The Virtue of the Matriarchs: An Example of Love for Others
It is written, “Rachel saw that she had not borne children to Jacob, so Rachel became envious of her sister. She said to Jacob, ‘Give me children – otherwise I am dead.’ Jacob’s anger flared up at Rachel, and he said, ‘Am I instead of G-d, Who has withheld from you fruit of the womb?’ ” (Genesis 30:1-2). Rashi comments: “[Rachel] was envious of [Leah’s] good deeds. She thought, ‘Were she not more righteous than I, she would not merit bearing children.’ ”
It is written, “G-d remembered Rachel; G-d hearkened to her and He opened her womb” (v.22). On this, Rashi comments, “He remembered that she gave her signs to her sister, and that she was concerned lest she fall to Esau’s lot should Yaakov divorce her because she had no children. This also entered the mind of the wicked Esau when he heard that she had no children.”
We need to answer all the questions confronting us:
1. Rachel was afraid that Jacob would repudiate her because she had no children. Yet in that case, why would Esau marry her, for he thought of doing so when he learned that she had no children? Why would Esau marry a sterile woman, and why was Rachel afraid that this would happen?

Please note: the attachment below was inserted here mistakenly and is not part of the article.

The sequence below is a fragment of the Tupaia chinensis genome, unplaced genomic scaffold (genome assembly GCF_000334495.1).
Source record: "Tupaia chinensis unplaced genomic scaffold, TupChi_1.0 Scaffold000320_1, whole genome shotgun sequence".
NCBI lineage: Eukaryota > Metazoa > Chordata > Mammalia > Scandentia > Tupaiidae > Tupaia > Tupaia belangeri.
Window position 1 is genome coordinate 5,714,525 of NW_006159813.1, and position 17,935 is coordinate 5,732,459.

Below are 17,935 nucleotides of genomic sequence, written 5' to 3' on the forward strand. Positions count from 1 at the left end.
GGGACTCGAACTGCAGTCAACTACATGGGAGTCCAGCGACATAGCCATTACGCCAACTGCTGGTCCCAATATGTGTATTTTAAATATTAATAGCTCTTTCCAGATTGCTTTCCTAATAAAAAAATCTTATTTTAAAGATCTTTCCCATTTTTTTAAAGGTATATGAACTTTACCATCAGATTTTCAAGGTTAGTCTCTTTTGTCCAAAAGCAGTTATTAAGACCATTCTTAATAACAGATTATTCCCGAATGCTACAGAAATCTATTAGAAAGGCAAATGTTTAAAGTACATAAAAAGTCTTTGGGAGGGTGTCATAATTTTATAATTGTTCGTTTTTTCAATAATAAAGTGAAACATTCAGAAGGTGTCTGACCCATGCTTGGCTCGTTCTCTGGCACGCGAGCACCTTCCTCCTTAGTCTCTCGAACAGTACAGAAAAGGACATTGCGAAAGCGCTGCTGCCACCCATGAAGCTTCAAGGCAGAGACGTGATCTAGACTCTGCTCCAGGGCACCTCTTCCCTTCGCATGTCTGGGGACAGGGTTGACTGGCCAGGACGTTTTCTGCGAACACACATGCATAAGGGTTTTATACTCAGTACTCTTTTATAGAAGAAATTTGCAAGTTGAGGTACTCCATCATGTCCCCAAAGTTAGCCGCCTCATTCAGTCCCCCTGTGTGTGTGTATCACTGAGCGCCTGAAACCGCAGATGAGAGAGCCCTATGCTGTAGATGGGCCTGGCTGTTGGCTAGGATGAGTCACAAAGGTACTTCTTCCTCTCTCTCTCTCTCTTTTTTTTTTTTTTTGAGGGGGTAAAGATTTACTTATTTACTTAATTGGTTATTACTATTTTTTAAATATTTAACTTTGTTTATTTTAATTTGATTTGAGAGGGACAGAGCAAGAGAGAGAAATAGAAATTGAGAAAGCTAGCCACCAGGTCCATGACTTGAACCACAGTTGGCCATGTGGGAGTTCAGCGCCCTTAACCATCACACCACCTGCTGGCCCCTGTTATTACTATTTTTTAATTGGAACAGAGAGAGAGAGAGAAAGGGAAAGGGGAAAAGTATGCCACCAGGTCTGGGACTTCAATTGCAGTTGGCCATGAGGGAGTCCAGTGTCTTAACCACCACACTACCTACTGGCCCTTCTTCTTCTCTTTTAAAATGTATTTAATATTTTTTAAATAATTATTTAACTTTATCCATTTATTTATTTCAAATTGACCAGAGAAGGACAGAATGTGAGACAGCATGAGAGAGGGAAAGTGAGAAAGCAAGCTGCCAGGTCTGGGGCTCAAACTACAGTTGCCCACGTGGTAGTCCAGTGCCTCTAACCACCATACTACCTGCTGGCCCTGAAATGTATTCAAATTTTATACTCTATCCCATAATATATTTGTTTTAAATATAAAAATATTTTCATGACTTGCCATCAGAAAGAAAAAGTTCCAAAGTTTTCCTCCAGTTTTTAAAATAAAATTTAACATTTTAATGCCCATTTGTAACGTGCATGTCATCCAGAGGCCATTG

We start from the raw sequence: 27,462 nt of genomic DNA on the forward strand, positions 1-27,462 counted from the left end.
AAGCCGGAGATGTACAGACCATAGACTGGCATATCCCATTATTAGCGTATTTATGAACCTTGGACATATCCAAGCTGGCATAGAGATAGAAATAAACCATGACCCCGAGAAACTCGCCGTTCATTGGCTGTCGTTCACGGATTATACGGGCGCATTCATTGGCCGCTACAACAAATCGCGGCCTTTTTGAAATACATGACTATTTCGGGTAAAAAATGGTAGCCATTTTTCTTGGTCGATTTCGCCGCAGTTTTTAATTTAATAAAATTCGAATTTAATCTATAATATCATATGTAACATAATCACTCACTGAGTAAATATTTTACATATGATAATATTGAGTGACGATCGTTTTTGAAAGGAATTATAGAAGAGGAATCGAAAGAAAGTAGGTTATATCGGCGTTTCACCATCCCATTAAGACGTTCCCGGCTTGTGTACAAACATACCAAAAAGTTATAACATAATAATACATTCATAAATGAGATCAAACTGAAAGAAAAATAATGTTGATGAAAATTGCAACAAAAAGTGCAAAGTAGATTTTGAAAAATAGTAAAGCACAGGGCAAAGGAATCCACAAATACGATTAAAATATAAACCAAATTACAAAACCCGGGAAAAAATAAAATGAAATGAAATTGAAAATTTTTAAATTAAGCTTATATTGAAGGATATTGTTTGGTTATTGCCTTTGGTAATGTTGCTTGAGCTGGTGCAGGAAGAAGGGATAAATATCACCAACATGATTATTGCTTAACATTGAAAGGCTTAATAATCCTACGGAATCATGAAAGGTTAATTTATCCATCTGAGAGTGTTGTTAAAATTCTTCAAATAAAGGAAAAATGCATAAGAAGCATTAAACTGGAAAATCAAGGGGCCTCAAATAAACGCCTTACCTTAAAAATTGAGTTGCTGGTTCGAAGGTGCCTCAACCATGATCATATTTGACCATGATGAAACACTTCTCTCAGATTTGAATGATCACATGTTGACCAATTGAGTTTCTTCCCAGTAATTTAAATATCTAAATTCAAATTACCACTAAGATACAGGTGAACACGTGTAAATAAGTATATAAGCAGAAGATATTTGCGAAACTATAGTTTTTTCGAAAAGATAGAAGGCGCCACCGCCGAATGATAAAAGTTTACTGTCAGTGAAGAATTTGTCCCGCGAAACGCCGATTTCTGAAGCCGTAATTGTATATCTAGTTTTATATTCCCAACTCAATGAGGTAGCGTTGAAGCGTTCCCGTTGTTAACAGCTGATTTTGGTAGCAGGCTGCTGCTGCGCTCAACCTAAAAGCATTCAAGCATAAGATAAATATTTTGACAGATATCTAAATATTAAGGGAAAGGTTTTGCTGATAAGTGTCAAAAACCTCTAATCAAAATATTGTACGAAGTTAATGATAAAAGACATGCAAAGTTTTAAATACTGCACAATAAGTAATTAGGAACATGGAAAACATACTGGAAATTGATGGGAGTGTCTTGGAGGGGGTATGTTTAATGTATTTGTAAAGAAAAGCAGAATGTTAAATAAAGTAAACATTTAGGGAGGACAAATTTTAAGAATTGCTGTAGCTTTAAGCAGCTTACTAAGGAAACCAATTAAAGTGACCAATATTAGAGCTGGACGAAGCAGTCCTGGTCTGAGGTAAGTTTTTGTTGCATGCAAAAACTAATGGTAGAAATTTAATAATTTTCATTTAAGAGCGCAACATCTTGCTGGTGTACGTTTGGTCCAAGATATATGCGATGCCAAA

2. How could Rachel, who was so righteous, think that Jacob would send her away because she had no children? It is explicitly stated that she sacrificed herself for her sister Leah by giving her signs of recognition [signs that demonstrated to Jacob that the signaler was Rachel]. Is it conceivable that Jacob would send away a woman as righteous as this, one who had transmitted her signs of recognition to her sister in order to save her from marrying the wicked Esau? The Torah tells us that the eyes of Leah were tender (Genesis 29:17), for she cried tremendously. “She heard people saying: ‘…The elder to the elder [Leah to Esau] and the younger to the younger [Rachel to Jacob].’ …And she wept until her eyelids sagged” (Bava Batra 123a). Why would Jacob think of sending away a woman as righteous as Rachel, whom he so greatly loved?
3. Why did Rachel tell Jacob, “Otherwise I am dead”?
4. Why is not having children compared to death? The Sages have said, “A man who is childless is accounted as dead” (Nedarim 64b). Yet why did Rachel use this very same argument when she asked Jacob to give her children? What is the meaning of this expression?
5. Furthermore, how could Rachel have put herself in danger when she gave her sister Leah the signs of recognition? Jacob could have cursed her, and she could have possibly been wedded to Esau if Jacob refused to marry her for having deceived him.
6. Even if Leah heard people gossiping and saying that she would be wedded to Esau, why was this so bad that she cried about it? She could have lived an honorable and comfortable life with Esau, and moreover she could have brought him back to the right path. What harm is there in that?